If natural gas gets any cheaper, the energy industry will have to pay people to take it. The government is already paying people to buy CNG-burning vehicles, but more people need to take advantage of it. Natural gas prices have been hovering around $2 per 1,000 cubic feet. Compressed Natural Gas prices are below $2 per gallon of gasoline equivalent. The state offers a generous income tax credit for the purchase of a CNG vehicle or conversion of a gasoline engine to run on CNG, but Rep. James Lankford, R-Oklahoma City, said he found tepid support for switching to CNG among motorists he talked to at gas stations during the Easter break. Despite high gas prices, switching to alternative fuels has been slow to develop.
CNG station in Norman, Okla. Photo by Steve Sisney, The Oklahoman
President Obama used his recent trip to the Cushing area to tout an executive order fast-tracking the southern leg of the Keystone pipeline. He should have saved taxpayers the money. Critics pointed out that federal help wasn’t needed to move the project forward. National Journal’s energy and environmental experts agree. In a survey, 71 percent said this week that the executive order was unnecessary, and most concurred that the pipeline from Cushing to the Gulf Coast needs only local approval. The president’s involvement is “not even remotely necessary,” one insider said. Another said it “looks like federal government interfering in the traditionally local decision of land-use planning, and it likely won’t actually change the permitting process, which is already under way. Not great optics — and I say this as a fan of the president.”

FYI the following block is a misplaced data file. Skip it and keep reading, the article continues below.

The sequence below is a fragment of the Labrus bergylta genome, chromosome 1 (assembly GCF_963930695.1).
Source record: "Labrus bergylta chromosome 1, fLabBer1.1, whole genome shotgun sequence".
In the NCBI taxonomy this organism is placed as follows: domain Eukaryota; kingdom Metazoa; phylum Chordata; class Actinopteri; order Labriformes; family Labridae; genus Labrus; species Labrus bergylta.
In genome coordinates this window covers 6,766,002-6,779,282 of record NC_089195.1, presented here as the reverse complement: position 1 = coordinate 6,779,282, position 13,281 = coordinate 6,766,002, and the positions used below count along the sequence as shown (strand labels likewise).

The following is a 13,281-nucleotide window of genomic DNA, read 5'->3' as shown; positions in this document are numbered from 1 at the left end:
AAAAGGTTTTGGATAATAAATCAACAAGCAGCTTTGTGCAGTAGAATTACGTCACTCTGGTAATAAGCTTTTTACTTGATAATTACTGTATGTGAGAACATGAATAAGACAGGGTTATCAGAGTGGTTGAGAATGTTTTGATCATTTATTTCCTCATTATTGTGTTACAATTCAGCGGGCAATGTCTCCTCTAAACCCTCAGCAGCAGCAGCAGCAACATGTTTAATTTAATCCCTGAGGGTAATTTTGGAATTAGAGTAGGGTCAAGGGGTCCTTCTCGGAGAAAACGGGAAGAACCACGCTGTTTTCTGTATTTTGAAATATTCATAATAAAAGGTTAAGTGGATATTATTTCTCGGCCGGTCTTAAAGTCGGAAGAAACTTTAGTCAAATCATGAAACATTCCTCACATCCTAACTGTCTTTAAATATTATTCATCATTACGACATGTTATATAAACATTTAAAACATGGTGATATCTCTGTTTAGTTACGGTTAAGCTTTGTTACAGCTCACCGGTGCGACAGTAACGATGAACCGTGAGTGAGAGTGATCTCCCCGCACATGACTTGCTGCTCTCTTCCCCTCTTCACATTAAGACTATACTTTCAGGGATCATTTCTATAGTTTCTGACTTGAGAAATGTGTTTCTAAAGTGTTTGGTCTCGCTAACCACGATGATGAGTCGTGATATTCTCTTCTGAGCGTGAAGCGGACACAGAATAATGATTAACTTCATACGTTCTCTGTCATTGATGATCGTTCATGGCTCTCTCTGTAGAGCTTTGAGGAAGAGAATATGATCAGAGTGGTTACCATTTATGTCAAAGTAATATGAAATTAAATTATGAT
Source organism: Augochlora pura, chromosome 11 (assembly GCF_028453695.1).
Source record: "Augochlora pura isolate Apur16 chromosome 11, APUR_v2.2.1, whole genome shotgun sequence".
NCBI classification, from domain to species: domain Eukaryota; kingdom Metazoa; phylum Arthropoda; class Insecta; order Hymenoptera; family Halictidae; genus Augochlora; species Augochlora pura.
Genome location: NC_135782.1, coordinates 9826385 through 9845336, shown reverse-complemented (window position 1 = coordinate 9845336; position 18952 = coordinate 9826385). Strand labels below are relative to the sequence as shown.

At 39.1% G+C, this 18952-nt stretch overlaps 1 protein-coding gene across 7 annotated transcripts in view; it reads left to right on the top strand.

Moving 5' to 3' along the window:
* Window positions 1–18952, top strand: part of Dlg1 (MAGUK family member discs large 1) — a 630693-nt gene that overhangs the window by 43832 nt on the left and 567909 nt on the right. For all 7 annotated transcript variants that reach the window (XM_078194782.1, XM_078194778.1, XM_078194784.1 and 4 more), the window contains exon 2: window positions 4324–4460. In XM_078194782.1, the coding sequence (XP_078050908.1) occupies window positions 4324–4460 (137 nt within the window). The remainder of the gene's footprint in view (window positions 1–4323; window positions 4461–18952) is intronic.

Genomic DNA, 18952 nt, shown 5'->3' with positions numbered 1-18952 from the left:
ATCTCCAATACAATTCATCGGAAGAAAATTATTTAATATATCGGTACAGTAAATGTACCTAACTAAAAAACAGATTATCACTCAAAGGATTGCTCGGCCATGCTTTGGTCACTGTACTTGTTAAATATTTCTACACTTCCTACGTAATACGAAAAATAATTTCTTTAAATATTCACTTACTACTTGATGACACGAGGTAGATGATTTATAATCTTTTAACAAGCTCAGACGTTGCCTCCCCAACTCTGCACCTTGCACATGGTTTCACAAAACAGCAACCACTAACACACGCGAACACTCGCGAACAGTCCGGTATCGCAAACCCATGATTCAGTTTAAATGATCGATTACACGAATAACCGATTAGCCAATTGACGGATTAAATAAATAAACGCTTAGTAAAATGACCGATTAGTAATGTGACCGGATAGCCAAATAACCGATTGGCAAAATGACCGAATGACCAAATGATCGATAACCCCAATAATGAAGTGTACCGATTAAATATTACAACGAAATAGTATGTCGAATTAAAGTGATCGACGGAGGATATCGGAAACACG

President Obama’s remarks in Cushing ran to about 1,060 words. The cost of getting Air Force One here from a previous stop in New Mexico was an estimated $149,792. So the Cushing speech ran to about $141 per word, or slightly more if you don’t count the obligatory “Thank you, God bless you, and God bless the United States of America.” The figure doesn’t include any other costs associated with the stopover. The words themselves were utterly forgettable, but that was by design. This was a photo-op so an image of Obama could be framed by pipes ready for the laying. A picture is worth a thousand words; this picture was worth about $150,000. The lucky few who attended the Cushing speech got something priceless to them — camera phone photos of the president’s brief sojourn in our midst.
President Barack Obama waves to the crowd as he arrives at the TransCanada Pipe Yard near Cushing, Okla., Thursday, March 22, 2012. Photo by Nate Billings, The Oklahoman